WTB campus construction continues to move ahead
Work continues on the inside of the new WTB barracks building. The barracks building is one of four new buildings in the Fort Hood WTB campus, located across the street from the Carl R. Darnall Army Medical Center. (U.S. Army photo by Rachel Parks, III Corps and Fort Hood Public Affairs)

FORT HOOD, Texas - The first building at the new Fort Hood Warrior Transition Brigade campus is now open for business. Soldiers, cadre and civilian employees in Companies A and B, and members of the unit's command staff, recently moved into the first of four buildings in the consolidated location.

Lieutenant Col. Mark Black, commander of 1st Battalion, WTB, said the rest of the buildings are nearing completion, and Soldiers and staff will begin moving into those facilities in the coming months. The other buildings include brand new barracks, another headquarters building for two additional companies and a new Soldier and Family Assistance Center.

"We expect in March that the SFAC building will come online, the company headquarters will be in April and the barracks will be in May or June timeframe," Black said. "So by mid-summer 2012, we expect to be fully involved and fully occupying all the buildings here."

He said the new HQ building is updated and is a pleasant place to work, but beyond the new construction, the facility shows just how important wounded warriors and their Family members are in the Army community.

"By building this complex … this is a very tangible and real example of the Army's continuing commitment to its wounded, injured and ill Soldiers," he said. "It makes a statement to the nation and to our Soldiers and Families when they see it."

Currently, the WTB facility footprint stretches across portions of Fort Hood, with barracks, offices and the SFAC clustered together in different sections of the installation. Black added that the consolidated location could be a literal lifesaver to members of the Fort Hood WTB.

"It allows us to consolidate all four companies and all of our billeting facilities in one location, in proximity right across the street from the hospital and all the specialty clinics that our Soldiers require, and then lastly, the SFAC is right here," he added.

"Really, by next summer, some of the challenges we have with being dispersed … those challenges will be solved. So we're really pleased and blessed," Black said.

While pictures and decorations have yet to be added to the walls and footsteps still echo down hallways in the new building, the Soldiers and staff who work in the facility said they have nothing but praise for the continuing progress, and the new building.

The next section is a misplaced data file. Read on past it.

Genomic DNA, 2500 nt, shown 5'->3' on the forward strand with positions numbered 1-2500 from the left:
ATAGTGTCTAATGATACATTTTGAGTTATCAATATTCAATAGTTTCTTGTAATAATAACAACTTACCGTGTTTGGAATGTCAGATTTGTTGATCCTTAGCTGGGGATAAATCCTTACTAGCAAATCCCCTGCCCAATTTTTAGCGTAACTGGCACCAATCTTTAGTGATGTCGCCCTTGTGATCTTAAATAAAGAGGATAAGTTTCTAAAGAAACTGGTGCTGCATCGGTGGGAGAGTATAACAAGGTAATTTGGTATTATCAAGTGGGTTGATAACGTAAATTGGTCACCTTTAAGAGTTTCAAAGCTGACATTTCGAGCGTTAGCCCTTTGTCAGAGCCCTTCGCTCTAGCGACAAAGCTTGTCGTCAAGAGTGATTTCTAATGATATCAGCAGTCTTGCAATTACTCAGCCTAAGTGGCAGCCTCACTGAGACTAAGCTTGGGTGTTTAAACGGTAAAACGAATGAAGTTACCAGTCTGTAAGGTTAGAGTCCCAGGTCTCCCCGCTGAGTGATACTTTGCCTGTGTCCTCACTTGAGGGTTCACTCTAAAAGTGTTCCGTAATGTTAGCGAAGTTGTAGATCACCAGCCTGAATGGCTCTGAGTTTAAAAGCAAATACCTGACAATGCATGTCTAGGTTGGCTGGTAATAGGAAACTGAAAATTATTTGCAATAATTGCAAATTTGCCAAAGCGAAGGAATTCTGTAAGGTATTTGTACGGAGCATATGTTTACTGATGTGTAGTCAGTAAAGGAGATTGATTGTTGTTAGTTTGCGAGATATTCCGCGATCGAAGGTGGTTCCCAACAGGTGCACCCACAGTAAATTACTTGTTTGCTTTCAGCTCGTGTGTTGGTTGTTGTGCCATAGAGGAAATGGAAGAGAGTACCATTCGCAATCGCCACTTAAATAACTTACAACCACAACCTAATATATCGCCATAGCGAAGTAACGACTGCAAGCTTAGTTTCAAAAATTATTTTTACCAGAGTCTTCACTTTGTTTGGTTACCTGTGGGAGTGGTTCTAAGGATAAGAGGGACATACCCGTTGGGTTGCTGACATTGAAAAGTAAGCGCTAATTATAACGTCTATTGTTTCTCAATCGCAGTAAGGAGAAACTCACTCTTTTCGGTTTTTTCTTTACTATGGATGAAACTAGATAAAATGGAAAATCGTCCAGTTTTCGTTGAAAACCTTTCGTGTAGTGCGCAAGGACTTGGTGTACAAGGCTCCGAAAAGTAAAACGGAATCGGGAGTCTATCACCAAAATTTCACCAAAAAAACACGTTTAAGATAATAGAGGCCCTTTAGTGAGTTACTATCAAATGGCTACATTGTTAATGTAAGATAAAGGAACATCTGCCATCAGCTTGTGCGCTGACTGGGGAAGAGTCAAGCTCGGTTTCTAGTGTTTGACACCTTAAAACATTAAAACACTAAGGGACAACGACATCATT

"It's great," Capt. Jose DaCunha, Co. A commander, 1st Bn., WTB, said. "It's an opportunity for us to all be together."

He added, "We were close together before, but now we're closer and that becomes very important. It allows us to have access to each other when an issue arises."

"It underscores the fact that from the Army's standpoint, this is an enduring mission," Black said. "It's not going away."

Both Black and DaCunha said Soldiers and unit leaders were eagerly anticipating the opening of the new barracks. Work is moving ahead rapidly on the interior of the facility, which features apartment style living with two-bedroom, two-bathroom units and two-bedroom, one-bathroom units. The barracks have rooms available to house more than 300 wounded warriors.

"On the bottom floor, 32 of the rooms are ADA (Americans with Disabilities Act) friendly, then 32 of the rooms are fully ADA-compliant. They're really state of the art," Black said.

Andy Bury, a project engineer with the U.S. Army Corps of

Engineers, Fort Worth District, said watching the construction progress at Fort Hood has been exciting.

"It's been a lot of fun," he said. "You see it go from an idea to the actual user move in and use the facility, so it's pretty fulfilling."

With the first of four move-ins completed, the future is bright at the new campus for the Fort Hood WTB, currently the largest WTB in the Army, according to unit leaders.

"It makes a tremendous difference, and it's a positive difference," DaCunha said.

Page last updated Wed November 30th, 2011 at 00:00